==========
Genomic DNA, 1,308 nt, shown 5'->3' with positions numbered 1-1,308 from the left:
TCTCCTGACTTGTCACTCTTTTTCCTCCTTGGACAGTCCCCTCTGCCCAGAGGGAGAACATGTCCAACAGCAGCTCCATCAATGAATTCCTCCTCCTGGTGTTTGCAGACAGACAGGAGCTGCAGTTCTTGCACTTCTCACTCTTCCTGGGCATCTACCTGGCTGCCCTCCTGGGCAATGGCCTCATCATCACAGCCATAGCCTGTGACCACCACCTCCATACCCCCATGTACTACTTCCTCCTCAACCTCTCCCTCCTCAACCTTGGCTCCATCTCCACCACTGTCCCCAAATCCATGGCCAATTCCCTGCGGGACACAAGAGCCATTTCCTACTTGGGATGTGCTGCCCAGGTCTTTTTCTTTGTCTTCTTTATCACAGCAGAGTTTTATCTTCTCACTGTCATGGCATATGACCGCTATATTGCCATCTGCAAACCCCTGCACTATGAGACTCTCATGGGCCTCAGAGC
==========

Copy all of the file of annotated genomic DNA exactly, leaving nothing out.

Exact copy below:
Genomic DNA, 1,308 nt, shown 5'->3' with positions numbered 1-1,308 from the left:
TCTCCTGACTTGTCACTCTTTTTCCTCCTTGGACAGTCCCCTCTGCCCAGAGGGAGAACATGTCCAACAGCAGCTCCATCAATGAATTCCTCCTCCTGGTGTTTGCAGACAGACAGGAGCTGCAGTTCTTGCACTTCTCACTCTTCCTGGGCATCTACCTGGCTGCCCTCCTGGGCAATGGCCTCATCATCACAGCCATAGCCTGTGACCACCACCTCCATACCCCCATGTACTACTTCCTCCTCAACCTCTCCCTCCTCAACCTTGGCTCCATCTCCACCACTGTCCCCAAATCCATGGCCAATTCCCTGCGGGACACAAGAGCCATTTCCTACTTGGGATGTGCTGCCCAGGTCTTTTTCTTTGTCTTCTTTATCACAGCAGAGTTTTATCTTCTCACTGTCATGGCATATGACCGCTATATTGCCATCTGCAAACCCCTGCACTATGAGACTCTCATGGGCCTCAGAGC